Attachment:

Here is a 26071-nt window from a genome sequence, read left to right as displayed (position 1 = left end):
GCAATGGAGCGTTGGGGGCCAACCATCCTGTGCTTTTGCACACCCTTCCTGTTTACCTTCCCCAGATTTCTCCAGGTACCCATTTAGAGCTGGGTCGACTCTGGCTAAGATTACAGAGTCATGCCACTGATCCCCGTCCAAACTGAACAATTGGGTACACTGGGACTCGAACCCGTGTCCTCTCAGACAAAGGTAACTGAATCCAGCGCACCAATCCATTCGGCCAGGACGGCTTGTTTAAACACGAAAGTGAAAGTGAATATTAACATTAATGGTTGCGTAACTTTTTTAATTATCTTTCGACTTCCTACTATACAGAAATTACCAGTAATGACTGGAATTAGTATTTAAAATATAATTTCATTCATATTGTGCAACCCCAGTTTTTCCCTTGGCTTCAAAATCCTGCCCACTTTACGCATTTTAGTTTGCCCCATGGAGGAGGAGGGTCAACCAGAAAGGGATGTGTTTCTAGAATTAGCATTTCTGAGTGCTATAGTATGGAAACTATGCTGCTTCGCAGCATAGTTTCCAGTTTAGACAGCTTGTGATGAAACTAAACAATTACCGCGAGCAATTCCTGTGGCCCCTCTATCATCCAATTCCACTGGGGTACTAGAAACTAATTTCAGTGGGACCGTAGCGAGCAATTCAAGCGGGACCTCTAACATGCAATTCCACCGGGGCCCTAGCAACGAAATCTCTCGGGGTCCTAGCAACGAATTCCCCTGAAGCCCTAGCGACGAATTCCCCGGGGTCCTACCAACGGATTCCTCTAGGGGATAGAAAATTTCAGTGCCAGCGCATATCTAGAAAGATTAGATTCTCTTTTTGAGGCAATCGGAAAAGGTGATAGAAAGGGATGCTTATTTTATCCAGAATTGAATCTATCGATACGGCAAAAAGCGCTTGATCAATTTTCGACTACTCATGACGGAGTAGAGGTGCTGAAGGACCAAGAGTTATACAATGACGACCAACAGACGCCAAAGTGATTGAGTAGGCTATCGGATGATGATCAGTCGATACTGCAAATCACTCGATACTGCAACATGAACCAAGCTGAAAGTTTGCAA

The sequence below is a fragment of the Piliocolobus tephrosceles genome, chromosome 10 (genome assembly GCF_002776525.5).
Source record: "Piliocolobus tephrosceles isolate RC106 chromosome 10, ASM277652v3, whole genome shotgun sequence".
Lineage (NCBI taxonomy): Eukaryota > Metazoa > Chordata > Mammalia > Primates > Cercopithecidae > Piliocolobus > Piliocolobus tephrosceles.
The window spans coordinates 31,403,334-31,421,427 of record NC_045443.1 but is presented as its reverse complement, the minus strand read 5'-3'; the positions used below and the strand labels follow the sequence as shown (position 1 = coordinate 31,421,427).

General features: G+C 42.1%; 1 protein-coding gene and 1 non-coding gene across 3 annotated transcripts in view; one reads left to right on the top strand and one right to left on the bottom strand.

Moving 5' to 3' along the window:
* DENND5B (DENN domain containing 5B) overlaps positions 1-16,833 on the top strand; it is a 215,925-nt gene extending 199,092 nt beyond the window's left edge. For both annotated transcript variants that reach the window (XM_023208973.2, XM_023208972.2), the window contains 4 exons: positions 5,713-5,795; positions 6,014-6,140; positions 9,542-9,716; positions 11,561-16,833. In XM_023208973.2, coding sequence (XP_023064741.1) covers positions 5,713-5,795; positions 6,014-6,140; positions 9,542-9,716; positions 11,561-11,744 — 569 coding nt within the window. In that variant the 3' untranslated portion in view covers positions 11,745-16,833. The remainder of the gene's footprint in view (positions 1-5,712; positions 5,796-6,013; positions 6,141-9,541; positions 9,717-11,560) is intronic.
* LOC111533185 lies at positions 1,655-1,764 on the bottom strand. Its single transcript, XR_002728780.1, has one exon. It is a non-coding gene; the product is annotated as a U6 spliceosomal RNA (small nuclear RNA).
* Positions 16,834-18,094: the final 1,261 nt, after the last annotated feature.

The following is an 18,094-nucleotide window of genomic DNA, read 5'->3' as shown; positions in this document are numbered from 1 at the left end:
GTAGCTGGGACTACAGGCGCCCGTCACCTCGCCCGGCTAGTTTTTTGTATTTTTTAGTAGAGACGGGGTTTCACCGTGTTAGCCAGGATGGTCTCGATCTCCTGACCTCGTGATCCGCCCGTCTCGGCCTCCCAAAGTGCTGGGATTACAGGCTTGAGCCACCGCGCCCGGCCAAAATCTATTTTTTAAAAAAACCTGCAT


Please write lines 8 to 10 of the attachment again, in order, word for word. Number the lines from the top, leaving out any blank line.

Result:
Moving 5' to 3' along the window:
* DENND5B (DENN domain containing 5B) overlaps positions 1-16,833 on the top strand; it is a 215,925-nt gene extending 199,092 nt beyond the window's left edge. For both annotated transcript variants that reach the window (XM_023208973.2, XM_023208972.2), the window contains 4 exons: positions 5,713-5,795; positions 6,014-6,140; positions 9,542-9,716; positions 11,561-16,833. In XM_023208973.2, coding sequence (XP_023064741.1) covers positions 5,713-5,795; positions 6,014-6,140; positions 9,542-9,716; positions 11,561-11,744 — 569 coding nt within the window. In that variant the 3' untranslated portion in view covers positions 11,745-16,833. The remainder of the gene's footprint in view (positions 1-5,712; positions 5,796-6,013; positions 6,141-9,541; positions 9,717-11,560) is intronic.
* LOC111533185 lies at positions 1,655-1,764 on the bottom strand. Its single transcript, XR_002728780.1, has one exon. It is a non-coding gene; the product is annotated as a U6 spliceosomal RNA (small nuclear RNA).